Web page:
“Candacee, you not like those black people.”

People say hurtful things.

***

I tell Candace about the time our neighbors came home with a load of groceries in hand. “Have to get home before the cops are on duty,” they said.

That is confusing to me.

Law abiding citizens don’t need to be afraid of police officers; textbooks told me that too. But what Chapter 3 didn’t caption was what it’s like to be pulled over for driving while black, for walking down the street while black, for doing anything while being black.

I wonder what my neighbors have experienced to say such things. I wonder what part of history they marched through in living color. It must have been more real, more horrific than the grainy, black and white recordings I catch glimpses of on PBS documentaries titled "The Civil Rights Movement."

I realize I will never understand what it is like to be black. I will always be given the benefit of the doubt. People won’t clutch their purses when I walk by, won’t shuttle their kids to the other side of the street. I can even walk around wearing a hoodie if I wanted to.

Sometimes I wonder why I should care if the system always works for me.

***

At a young age, my family stayed at a water park hotel in the Wisconsin Dells. I was with my father and younger brother, entering an elevator after a beautiful time swimming in the pool. There was a white family on the elevator who immediately moved over to the side when we entered. They just stared at us with a hateful look; I could feel their disgust.

As the family exited the elevator, the younger boy said, “Stupid niggers.”

The elevator closed and I remember feeling hurt, a fire of anger flooding through me. He didn’t even know us; that weren’t my name! I had been taught by my parents what that name meant and how it identified my people as to oppress, verbally abuse, and belittle us, a word of hate and divide.

It took a lot for my father not to get off the elevator and retaliate, but he didn’t let pride get in the way. He continued to be an example of how to respond to hate – in love, in forgiveness, in hoping for change.

The picture of that young boy looking back at us stays in my mind. I think of the ignorance, and even more the person who taught him there was a difference between us in that light, just because of the color of our skin.

Candacee knows what it’s like to be black.

***

Some people say that to claim the life of a black man matters means I don’t care about white lives or blue lives, that I must think all lives don’t matter. But that’s not true. I don’t know what it’s like to put on a badge and uniform, to vow I will protect and serve, and actually mean it.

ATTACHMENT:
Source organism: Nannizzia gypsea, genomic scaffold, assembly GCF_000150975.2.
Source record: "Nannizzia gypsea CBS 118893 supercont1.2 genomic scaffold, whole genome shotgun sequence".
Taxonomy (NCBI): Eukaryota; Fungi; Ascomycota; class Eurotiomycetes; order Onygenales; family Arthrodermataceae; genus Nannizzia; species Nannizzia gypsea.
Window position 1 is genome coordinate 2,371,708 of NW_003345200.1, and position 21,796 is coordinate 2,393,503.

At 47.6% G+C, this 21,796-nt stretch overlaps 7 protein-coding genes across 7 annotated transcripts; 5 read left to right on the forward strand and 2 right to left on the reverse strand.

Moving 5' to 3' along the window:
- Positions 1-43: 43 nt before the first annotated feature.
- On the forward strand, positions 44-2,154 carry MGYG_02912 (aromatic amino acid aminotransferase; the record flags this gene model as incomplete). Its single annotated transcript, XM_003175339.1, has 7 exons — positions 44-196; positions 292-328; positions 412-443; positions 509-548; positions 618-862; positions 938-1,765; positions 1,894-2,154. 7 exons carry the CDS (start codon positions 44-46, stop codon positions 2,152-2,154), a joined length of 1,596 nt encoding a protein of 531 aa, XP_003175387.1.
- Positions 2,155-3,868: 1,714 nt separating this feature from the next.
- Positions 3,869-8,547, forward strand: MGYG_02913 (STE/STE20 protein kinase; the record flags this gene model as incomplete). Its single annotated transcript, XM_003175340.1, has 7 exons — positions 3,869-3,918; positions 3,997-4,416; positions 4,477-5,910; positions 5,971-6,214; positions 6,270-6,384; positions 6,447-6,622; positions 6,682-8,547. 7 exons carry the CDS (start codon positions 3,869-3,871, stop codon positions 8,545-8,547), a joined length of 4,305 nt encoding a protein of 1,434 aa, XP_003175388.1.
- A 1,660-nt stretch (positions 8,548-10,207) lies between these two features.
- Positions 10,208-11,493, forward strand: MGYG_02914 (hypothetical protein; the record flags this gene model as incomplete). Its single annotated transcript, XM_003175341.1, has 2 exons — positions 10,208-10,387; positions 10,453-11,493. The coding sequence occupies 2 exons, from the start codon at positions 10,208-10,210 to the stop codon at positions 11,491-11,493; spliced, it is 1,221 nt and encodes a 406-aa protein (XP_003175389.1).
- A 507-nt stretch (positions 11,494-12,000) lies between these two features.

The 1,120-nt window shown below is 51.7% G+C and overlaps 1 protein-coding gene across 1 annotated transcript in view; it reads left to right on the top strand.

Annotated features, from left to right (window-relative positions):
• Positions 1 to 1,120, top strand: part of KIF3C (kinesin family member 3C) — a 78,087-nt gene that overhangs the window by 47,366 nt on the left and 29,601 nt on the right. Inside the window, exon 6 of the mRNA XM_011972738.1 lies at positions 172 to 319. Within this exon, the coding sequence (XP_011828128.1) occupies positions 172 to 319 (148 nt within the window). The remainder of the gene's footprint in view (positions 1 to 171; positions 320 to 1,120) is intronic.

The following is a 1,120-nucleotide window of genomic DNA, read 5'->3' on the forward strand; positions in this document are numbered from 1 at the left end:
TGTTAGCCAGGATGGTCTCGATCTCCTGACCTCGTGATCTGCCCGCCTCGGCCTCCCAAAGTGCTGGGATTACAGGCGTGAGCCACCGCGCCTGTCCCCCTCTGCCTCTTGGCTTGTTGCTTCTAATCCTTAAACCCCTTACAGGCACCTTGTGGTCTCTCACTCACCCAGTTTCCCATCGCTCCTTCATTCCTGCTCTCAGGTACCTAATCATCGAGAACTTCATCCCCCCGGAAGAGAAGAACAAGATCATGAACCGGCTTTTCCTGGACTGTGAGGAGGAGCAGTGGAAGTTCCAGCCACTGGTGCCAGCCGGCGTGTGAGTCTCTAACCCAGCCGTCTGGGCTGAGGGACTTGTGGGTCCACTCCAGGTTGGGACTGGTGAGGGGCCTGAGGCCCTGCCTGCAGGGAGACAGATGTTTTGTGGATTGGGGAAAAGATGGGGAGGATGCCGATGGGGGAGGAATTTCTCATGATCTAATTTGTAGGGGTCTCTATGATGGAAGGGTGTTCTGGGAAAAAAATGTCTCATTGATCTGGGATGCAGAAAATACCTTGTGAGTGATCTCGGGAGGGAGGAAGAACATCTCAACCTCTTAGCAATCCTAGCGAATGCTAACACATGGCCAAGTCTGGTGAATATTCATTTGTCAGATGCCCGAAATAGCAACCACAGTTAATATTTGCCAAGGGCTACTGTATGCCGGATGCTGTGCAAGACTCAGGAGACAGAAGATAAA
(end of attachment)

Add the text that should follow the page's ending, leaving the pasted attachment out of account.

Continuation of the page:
It just seems like black lives are hurting, are crying out to be heard. Is it really so liberal to want to stop and listen? To have a conversation about race over chicken tacos?

***

Candacee taught me about Emmett Till. 

It has been 61 years since the fourteen-year-old black boy was brutally murdered by two white men for whistling at a white woman. It took a jury only fifty-seven minutes to find the men not guilty of their crime, which they later confessed in a magazine article. Till’s mother insisted on an open casket so that the world could see what happened to her son.

I wish I could unsee those pictures.

It was a horrifying injustice. Does this kind of injustice still happen today? People being murdered, and their murderers getting acquitted? That can’t happen in the Land of the Free, can it?

***

“You have to remember each story is different. Each set of circumstances is different. You have to listen and wait for all the facts,” Candacee tells me.

She explains that the man killed in Milwaukee this summer was armed and did not cooperate with police. The officer was within his legal right to shoot. The rioting shortly after was the result of ignorance; the result of teenagers losing respect for authority after feeling disrespected themselves. Of feeling like slaves to the system.

Milwaukee has been festering for a long time, just waiting to go up in flames. But violence will always beget more violence. Violence will never bring about change. 

***

Our stories – mine and Candacee’s – are different too. She grieves her father. I grieve our baby girl. And as we sit next to each other, as we share about who we’ve lost, our two-hour conversation starts to make the slightest bit of sense.

Because, listening.

The best way to support those who grieve is to listen, to give them space to feel, to hurt, to bleed without rushing to find a bandage or insisting it’s already all better.

Maybe the brokenness of our city is meant to be grieved too. Maybe mourning with my African American brothers and sisters who mourn is at least turning my head in the right direction. Maybe when tragedy happens I need to push aside my assumptions, my comments and labels, and just dwell for a second: “That was somebody’s daddy. Somebody’s son.”

Because then the tears will surely come.

***

“This cycle of slavery can’t be broken without Christ,” Candacee reminds me.

Christ, the One who directed His woes toward the rich and powerful, and bestowed His blessings on the poor. Christ, the One who shed His own blood for a Church that is made up of all different colors. Only He can break chains.

***

I wish I could close my eyes and ears, unsee and unhear it all. Maybe then I could go on pretending the world I live in is already all better. But I know there are so many who don’t have the choice to close their eyes and stop seeing.

I have friends from all different walks of life, races, and backgrounds whose friendships I value. I understand the importance of hard conversations: to get a different perspective, to get to know the heart and soul of a person, to develop unity and a love for people, no matter race, sex, ethnicity, social economic status or background.

Yeah, maybe I need to listen. Maybe I need to keep taking part in these hard conversations over chicken tacos.

 

Grace and Peace,
Kendra